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The Cranes are Flying (The Criterion Collection)

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Product Details

  • Actors: Tatyana Samoylova, Aleksey Batalov, Vasiliy Merkurev, Aleksandr Shvorin, Svetlana Kharitonova
  • Directors: Mikhail Kalatozov
  • Writers: Viktor Rozov
  • Producers: Mikhail Kalatozov
  • Format: Multiple Formats, Black & White, Full Screen, NTSC, Subtitled
  • Language: Russian (Dolby Digital 2.0 Mono)
  • Subtitles: English
  • Region: All Regions
  • Aspect Ratio: 1.33:1
  • Number of discs: 1
  • Rated: Unrated
  • Studio: Criterion
  • DVD Release Date: April 30, 2002
  • Run Time: 97 minutes
  • Average Customer Review: 4.6 out of 5 stars  See all reviews (44 customer reviews)
  • ASIN: B0000633SD
  • Amazon Best Sellers Rank: #35,927 in Movies & TV (See Top 100 in Movies & TV)
  • Learn more about "The Cranes are Flying (The Criterion Collection)" on IMDb

Special Features

  • New digital transfer

Editorial Reviews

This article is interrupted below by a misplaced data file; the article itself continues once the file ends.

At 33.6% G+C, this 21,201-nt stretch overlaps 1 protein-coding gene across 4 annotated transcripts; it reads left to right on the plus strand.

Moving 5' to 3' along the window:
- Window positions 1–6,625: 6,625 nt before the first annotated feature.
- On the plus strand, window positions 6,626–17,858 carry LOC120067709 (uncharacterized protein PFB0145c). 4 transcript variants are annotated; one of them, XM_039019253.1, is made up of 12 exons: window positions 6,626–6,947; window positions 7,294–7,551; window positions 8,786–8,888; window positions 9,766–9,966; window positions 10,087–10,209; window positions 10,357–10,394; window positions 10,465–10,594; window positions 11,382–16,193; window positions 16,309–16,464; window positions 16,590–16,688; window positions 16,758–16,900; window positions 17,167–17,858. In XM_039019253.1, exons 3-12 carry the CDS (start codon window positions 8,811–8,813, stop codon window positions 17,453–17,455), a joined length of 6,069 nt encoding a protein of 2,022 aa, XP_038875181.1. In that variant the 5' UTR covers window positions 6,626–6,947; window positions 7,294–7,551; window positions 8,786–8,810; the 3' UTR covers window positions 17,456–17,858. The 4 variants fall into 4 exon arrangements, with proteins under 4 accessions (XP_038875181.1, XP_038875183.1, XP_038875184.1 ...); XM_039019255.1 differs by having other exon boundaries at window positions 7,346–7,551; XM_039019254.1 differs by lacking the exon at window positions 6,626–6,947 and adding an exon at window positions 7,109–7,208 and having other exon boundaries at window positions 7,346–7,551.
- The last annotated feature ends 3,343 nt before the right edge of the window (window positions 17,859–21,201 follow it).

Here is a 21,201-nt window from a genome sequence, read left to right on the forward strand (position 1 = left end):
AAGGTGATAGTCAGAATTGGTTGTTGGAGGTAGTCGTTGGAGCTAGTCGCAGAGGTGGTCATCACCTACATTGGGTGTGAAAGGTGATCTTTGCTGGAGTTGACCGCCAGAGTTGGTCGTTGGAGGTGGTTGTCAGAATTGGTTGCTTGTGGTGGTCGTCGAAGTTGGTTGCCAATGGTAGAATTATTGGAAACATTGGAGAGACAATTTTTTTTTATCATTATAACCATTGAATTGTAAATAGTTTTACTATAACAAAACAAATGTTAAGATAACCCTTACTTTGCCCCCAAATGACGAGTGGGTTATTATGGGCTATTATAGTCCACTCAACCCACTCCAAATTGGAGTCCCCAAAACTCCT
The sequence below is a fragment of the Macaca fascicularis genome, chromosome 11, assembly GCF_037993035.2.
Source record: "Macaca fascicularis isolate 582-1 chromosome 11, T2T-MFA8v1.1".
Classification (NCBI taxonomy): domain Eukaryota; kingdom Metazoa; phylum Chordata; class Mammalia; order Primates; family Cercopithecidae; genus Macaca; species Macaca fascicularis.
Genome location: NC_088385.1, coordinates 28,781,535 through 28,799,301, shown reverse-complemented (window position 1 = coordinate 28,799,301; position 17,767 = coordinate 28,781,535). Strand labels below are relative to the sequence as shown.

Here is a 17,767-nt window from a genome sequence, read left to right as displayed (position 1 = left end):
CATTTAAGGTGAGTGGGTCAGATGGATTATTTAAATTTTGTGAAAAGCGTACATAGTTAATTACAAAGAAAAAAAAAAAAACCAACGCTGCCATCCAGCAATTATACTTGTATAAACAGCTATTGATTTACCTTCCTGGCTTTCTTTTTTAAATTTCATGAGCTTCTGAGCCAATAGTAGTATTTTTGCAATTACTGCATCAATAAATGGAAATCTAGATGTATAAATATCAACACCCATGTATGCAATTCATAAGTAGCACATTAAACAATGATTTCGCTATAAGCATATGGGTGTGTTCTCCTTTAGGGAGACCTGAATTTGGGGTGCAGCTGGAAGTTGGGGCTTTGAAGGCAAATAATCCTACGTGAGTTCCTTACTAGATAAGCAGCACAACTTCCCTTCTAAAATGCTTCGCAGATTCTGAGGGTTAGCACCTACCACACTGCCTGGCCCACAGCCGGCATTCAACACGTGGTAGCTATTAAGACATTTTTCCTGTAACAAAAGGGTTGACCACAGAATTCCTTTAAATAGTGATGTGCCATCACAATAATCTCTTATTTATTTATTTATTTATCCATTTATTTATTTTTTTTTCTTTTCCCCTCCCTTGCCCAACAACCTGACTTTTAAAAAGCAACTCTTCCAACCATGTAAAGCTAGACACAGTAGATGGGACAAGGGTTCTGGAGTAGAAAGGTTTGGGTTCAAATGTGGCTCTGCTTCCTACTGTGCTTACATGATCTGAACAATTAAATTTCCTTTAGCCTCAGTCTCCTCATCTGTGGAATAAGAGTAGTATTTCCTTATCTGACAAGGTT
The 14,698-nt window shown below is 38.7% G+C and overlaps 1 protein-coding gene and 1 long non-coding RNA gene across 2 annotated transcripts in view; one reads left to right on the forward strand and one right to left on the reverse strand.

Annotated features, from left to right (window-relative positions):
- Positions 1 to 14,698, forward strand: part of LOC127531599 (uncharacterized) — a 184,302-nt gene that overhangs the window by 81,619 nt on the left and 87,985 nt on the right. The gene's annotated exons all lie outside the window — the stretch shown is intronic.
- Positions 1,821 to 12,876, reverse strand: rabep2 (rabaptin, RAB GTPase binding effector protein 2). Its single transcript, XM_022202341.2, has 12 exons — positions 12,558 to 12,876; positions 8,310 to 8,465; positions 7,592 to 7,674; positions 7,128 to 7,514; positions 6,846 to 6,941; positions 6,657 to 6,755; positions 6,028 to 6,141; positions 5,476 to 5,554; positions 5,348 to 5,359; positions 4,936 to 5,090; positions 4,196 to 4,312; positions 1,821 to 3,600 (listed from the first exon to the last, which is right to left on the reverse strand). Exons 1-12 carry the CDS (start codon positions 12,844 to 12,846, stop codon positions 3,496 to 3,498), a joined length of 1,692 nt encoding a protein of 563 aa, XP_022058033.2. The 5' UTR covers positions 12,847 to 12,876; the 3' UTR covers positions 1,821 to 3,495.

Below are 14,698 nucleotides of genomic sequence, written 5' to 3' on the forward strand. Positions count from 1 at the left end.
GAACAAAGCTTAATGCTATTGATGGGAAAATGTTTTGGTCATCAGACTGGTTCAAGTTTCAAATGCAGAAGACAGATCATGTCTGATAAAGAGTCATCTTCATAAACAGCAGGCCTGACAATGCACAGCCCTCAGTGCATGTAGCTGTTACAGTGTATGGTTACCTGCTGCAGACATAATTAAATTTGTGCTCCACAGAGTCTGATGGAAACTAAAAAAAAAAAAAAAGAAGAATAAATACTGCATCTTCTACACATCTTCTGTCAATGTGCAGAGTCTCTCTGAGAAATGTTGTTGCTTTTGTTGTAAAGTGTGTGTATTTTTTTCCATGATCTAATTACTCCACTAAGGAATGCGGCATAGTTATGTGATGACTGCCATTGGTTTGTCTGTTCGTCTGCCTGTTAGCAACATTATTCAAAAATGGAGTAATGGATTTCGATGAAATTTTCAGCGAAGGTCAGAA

Product Description

Veronica and Boris are blissfully in love, until the eruption of World War II tears them apart. Boris is sent to the front lines...and then communication stops. Meanwhile, Veronica tries to ward off spiritual numbness while Boris' draft-dodging cousin makes increasingly forceful overtures. Winner of the Palme d'Or at the 1958 Cannes Film Festival, The Cranes are Flying is a superbly crafted drama, bolstered by stunning cinematography and impassioned performances.


Mikhail Kalatozov's luscious portrait of love and loss during World War II stars almond-eyed beauty Tatyana Samojlova and handsome Aleksei Batalov as moony-eyed young lovers whose innocent romance is shattered by war. When the idealistic boy volunteers for service, his draft-dodging cousin steals the despondent girl by brute force, yet she never gives up on her true love, even when he's reported dead. Kalatozov's patriotic paean to fallen soldiers and home-front heroes is an undeniably sentimental melodrama suffused with lush images and lyrical sequences, a kind of cinematic poetry unseen in Soviet cinema since the experimentation and optimism of the silent days. Produced during the "thaw" following Stalin's repressive reign, it won the Palme d'Or prize at the 1958 Cannes Film Festival and set Kalatozov on the road to more ambitious expressions of Soviet idealism in the modern world, culminating in his masterpiece, I Am Cuba. --Sean Axmaker